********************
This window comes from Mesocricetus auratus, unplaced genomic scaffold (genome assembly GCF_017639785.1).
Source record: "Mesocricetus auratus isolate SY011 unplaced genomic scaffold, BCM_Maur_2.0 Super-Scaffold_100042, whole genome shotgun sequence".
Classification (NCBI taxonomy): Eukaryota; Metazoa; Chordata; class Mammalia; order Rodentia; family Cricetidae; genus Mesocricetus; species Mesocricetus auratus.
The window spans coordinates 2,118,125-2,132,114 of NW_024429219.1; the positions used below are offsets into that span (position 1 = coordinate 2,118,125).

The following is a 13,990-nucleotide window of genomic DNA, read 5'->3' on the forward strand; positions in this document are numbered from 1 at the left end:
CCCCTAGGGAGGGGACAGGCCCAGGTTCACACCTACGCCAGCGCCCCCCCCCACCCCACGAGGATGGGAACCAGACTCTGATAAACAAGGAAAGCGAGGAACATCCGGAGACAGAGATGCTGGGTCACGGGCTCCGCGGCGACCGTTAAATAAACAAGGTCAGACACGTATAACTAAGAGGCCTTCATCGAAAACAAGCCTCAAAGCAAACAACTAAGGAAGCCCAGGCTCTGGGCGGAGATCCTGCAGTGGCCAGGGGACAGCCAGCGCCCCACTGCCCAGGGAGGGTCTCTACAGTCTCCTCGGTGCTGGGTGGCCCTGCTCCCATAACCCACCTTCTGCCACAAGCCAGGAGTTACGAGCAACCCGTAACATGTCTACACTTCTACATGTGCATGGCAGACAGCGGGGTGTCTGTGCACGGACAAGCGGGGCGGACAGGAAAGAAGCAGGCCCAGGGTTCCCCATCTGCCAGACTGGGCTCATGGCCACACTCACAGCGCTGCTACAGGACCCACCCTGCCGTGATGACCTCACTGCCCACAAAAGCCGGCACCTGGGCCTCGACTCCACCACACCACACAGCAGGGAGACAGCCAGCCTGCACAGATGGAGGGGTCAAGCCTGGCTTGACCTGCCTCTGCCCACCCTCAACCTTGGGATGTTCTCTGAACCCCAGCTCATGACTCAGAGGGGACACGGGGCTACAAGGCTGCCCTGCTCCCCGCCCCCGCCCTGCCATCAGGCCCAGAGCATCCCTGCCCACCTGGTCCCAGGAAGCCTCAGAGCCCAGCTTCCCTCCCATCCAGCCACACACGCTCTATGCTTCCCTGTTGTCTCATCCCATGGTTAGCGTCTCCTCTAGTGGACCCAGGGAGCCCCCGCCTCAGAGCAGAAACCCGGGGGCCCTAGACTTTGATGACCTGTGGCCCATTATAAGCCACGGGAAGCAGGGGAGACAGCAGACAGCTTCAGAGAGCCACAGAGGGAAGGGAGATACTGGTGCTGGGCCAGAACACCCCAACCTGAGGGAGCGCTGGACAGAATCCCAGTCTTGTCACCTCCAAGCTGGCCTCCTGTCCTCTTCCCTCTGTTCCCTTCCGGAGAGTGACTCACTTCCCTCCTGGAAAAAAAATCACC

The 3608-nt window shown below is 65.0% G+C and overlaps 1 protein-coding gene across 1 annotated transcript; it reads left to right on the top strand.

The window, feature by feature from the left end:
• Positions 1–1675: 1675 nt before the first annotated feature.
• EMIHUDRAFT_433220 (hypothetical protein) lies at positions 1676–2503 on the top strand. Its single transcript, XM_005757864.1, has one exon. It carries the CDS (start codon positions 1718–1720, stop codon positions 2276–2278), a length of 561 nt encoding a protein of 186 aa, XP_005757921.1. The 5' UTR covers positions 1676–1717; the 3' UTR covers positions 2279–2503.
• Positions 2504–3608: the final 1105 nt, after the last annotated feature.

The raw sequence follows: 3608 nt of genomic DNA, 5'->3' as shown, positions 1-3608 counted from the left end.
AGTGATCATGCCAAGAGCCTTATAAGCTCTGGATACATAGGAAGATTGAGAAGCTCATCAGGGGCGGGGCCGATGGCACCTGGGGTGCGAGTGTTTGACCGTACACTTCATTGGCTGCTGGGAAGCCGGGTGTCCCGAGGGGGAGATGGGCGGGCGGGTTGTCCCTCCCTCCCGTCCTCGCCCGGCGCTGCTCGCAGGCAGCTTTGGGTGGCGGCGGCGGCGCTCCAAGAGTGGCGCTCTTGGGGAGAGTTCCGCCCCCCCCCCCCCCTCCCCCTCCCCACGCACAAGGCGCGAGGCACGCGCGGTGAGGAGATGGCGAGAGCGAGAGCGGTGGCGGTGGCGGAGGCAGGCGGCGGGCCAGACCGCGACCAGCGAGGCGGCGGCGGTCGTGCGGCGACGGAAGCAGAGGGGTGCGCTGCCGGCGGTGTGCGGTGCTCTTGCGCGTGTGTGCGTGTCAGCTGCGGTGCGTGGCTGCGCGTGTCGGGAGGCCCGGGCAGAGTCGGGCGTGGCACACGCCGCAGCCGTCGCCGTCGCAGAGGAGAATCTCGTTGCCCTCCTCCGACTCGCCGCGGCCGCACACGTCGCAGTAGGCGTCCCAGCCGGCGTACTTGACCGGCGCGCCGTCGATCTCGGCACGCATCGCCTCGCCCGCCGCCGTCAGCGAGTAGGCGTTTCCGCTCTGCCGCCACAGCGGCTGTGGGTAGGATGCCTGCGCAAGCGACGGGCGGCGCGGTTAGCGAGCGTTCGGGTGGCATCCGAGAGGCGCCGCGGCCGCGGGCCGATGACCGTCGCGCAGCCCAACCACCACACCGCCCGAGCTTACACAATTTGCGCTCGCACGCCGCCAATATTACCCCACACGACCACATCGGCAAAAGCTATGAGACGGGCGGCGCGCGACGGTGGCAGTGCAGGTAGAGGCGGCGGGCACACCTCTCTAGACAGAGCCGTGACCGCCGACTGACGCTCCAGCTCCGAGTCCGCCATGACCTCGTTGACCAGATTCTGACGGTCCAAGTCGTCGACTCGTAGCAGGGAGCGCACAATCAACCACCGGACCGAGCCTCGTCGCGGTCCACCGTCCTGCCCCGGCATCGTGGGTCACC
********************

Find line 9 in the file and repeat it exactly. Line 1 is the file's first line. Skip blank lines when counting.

• Positions 1–1675: 1675 nt before the first annotated feature.